There is an old joke that women go shopping while men go buying, but I find that when dealing with firearms, it simply isn't true.
Men love shopping for firearms.
The choice of a weapon goes beyond the make and model and includes such elements as the condition of the firearm, its intended purpose and (perhaps most importantly) its cost.
A person wishing top purchase an inexpensive personal defense pistol will go about the process of making a purchase quite differently from a collector seeking a rare piece to add to armory.
What both of these individuals do have in common is one of the most regulated markets in our supposedly free country.
The media loves to spin lies about "gun show loopholes" but in fact this is just as much a mythical media creation as "high-powered assault weapons" and "cop killer" bullets.
On the federal level, all retail firearms purchases - and this includes gun shows - must go through the national instant background check system. Of course like all gun control measures, it tends not to work, but no worries, we just need new, more restrictive laws that won't be enforced.
In addition to these federal requirements, many states require waiting periods, special permits and so on. In Michigan, the state used to require persons wishing to buy pistols to first obtain a permit to purchase. This was a ten-question true-false quiz. The permit was then good for ten days.
After obtaining the permit, the buyer could then purchase the pistol which has to be brought to the local police department (or county sheriff) for a "safety inspection" (which the resulting document explicitly spelled out provided no assurance that the weapon was actually safe.
Essentially, this created a statewide handgun registry.
As part of the revision of Michigan's gun laws in the early Aughts, this useless and time-consuming system was replaced with a slightly less useless and time-consuming one. The permit to purchase and safety inspection are gone, but the Michigan State Police still keep a handgun registry which (depending on whether they are asking for money when you ask) is either an essential crime-fighting tool or a massive money sink.
One of the interesting trends of the last decade has been the increasing willingness of big-box outdoor outfitters to carry firearms in their stores, particularly non-sporting weapons like concealed carry handguns and sporting rifles like the the AR-15 and AK derivatives.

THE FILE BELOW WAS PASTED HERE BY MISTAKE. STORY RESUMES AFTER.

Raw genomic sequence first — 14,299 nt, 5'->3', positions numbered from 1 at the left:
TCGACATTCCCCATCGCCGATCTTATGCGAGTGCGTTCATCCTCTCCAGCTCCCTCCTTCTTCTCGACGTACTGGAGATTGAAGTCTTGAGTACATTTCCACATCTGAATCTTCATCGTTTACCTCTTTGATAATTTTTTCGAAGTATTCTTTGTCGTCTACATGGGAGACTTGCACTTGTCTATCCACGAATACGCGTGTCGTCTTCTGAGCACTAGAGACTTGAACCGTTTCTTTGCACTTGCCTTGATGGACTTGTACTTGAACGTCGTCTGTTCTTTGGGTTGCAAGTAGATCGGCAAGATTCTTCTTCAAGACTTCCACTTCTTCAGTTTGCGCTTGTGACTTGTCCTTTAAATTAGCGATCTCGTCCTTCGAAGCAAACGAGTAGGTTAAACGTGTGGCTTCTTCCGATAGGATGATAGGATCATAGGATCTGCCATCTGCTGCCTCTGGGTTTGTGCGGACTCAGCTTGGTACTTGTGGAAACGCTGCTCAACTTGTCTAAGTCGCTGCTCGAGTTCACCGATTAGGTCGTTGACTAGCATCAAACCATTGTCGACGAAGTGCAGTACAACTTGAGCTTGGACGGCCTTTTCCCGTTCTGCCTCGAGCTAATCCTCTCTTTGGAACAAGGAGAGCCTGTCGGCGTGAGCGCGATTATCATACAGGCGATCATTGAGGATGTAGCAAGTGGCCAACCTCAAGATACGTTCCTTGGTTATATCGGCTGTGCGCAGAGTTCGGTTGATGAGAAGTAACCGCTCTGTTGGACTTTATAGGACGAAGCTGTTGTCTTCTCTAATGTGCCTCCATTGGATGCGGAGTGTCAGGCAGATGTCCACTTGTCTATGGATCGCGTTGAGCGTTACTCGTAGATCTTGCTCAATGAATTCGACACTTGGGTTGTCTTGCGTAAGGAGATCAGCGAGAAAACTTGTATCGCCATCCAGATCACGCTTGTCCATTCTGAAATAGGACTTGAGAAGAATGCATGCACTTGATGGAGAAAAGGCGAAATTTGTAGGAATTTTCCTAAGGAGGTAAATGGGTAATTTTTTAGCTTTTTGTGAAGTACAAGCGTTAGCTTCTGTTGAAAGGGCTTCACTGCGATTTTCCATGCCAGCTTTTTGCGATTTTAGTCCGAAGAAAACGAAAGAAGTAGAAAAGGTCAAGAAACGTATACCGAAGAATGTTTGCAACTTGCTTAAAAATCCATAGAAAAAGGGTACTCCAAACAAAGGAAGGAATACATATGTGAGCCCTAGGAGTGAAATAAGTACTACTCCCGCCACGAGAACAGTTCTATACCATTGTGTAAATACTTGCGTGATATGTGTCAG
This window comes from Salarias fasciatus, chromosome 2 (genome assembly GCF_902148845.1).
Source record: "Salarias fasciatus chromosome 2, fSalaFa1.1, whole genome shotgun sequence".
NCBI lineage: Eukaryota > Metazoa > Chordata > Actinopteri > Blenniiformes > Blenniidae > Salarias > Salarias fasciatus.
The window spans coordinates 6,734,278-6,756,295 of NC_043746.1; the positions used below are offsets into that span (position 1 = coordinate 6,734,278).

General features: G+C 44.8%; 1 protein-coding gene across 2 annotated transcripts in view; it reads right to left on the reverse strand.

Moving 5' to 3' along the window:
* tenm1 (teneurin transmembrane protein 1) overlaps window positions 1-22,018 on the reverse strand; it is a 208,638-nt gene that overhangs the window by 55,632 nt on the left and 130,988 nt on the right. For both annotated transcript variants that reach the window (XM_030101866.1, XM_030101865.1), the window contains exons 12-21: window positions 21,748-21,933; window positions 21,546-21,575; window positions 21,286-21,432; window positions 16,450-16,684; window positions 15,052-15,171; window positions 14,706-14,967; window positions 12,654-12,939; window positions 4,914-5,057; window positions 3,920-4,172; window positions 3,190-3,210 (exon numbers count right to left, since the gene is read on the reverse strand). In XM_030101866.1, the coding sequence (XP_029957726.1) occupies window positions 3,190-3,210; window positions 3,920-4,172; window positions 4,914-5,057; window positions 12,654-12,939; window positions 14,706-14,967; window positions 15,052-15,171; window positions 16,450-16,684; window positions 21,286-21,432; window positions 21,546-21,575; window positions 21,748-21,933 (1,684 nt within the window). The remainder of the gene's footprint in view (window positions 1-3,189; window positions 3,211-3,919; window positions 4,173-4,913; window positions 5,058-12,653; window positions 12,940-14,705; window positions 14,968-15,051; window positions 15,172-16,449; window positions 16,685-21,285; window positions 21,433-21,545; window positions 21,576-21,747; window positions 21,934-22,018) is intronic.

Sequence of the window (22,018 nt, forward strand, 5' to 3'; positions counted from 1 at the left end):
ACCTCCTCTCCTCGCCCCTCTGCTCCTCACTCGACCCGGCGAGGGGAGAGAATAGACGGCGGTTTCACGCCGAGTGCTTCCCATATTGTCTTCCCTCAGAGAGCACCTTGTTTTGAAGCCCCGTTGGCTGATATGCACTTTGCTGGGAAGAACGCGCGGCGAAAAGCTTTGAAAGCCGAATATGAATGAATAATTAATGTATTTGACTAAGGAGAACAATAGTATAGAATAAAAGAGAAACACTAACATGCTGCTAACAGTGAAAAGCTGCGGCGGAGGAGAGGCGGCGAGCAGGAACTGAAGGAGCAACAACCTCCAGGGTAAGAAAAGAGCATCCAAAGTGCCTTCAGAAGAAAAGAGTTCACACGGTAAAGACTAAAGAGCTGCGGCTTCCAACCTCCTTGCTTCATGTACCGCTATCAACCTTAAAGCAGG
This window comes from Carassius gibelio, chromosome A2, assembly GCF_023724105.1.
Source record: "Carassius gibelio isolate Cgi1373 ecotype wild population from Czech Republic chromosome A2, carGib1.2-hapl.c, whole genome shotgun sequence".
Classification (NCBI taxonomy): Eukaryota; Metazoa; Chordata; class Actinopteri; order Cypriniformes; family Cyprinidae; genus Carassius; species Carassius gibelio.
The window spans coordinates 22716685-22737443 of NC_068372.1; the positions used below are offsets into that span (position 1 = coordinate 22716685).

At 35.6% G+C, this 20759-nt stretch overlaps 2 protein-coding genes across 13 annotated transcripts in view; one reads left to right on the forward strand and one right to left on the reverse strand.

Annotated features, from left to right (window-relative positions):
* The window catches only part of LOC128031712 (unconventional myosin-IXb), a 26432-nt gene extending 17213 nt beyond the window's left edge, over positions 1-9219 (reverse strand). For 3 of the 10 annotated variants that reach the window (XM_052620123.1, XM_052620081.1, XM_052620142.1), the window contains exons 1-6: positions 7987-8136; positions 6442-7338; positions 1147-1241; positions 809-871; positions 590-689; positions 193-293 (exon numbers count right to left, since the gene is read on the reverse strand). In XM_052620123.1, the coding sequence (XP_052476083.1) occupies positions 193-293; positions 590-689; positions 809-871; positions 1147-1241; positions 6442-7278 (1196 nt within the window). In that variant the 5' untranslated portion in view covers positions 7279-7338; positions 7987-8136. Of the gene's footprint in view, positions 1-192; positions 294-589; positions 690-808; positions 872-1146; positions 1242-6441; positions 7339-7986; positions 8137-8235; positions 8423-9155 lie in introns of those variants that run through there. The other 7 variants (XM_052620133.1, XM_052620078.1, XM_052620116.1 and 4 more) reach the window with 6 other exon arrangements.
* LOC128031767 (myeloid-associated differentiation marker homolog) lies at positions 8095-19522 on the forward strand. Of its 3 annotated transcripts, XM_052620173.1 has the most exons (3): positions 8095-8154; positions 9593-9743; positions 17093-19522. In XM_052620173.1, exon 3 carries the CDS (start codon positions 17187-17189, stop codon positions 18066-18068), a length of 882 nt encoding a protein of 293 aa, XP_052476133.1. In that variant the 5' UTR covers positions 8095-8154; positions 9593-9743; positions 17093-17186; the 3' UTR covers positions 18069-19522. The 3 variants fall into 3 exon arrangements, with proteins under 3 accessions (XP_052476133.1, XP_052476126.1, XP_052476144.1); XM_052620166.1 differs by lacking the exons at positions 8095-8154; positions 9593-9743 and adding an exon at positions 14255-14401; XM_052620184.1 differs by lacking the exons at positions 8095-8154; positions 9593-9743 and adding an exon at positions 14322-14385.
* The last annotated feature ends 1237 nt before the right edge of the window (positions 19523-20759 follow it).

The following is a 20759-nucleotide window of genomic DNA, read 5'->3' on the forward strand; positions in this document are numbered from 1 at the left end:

Back in the 1990s, these stores limited themselves to purely guns designed for hunting and target shooting. The finish was almost always a traditional satin black finish with natural wood stocks and grips. There might be a few long weapons with a tree-bark finish, but everything was styled in a way that emphasized a non-military, non-self-defense role.
All that is changed and even discount chains like Dunham's feature sales on 'tactical' ARs and 'combat pistols' with all manner of wicked-looking accessories.
For the discerning buyer, these retailers are an excellent place to start.
Their selection is usually limited to the larger, well-known manufacturers and their staff may not be as knowledgeable as some (since big-box stores are notorious for staff turnover), but they provide a good place to get an idea of what is out there as well as a reasonable cost estimate.
Specialized gun shops are a mixed bag. Some can offer far greater selection, a very skilled and helpful staff and excellent prices. On the other end of the spectrum they can be pricey, not particularly helpful and have a tiny selection.
One advantage they have is that gun shops often sell used firearms, which can be an excellent way to save money on a purchase and often is the only way to find a collectible piece that is no longer in production.
Michigan has some hybrid stores that have the size of a big-box but are independently owned. Jay's Sporting Goods has two stores and both are excellent. I have gotten some excellent deals there over the years and whenever I am passing through Clare or Gaylord, I take a moment to stop in.
As I said, the big box stores are a useful baseline to compare the specialized gun stores with and if you find the big box guys give you a better deal, so be it. I will note that some of the gun shops offer other services that a big box can't, such as access to a firing range or even allowing to test a rental gun before making your purchase. In that case, the customer service is worth a slight discrepancy in price.